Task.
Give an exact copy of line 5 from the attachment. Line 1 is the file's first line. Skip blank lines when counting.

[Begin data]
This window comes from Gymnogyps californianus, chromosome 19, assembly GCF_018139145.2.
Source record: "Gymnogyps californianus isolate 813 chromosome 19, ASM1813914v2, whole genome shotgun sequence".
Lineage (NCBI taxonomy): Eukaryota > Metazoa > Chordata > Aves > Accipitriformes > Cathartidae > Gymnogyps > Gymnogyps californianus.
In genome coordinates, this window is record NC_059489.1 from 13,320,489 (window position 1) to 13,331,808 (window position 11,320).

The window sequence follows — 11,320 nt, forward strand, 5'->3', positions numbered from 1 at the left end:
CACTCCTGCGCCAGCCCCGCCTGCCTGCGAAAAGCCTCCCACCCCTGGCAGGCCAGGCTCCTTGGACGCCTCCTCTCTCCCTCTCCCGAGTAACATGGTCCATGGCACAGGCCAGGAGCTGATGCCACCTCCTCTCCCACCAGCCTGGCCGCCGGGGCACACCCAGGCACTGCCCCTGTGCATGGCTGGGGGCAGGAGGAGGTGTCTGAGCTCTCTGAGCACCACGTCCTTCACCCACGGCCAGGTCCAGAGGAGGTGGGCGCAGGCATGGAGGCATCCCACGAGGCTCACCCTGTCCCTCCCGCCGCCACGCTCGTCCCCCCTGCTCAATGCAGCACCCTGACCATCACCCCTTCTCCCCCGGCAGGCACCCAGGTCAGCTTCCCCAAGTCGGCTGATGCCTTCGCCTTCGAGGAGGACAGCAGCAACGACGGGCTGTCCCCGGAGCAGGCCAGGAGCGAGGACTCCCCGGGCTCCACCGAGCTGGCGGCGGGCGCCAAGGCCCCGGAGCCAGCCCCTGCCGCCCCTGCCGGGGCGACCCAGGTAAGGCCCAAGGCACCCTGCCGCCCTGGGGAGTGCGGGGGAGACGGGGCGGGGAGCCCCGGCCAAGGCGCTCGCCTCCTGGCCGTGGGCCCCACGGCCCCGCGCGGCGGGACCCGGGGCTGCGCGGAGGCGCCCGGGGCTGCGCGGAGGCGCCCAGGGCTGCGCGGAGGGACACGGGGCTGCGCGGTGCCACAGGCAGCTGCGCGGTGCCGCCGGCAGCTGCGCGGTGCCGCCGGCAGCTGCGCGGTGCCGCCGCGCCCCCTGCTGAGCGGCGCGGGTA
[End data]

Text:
The window sequence follows — 11,320 nt, forward strand, 5'->3', positions numbered from 1 at the left end: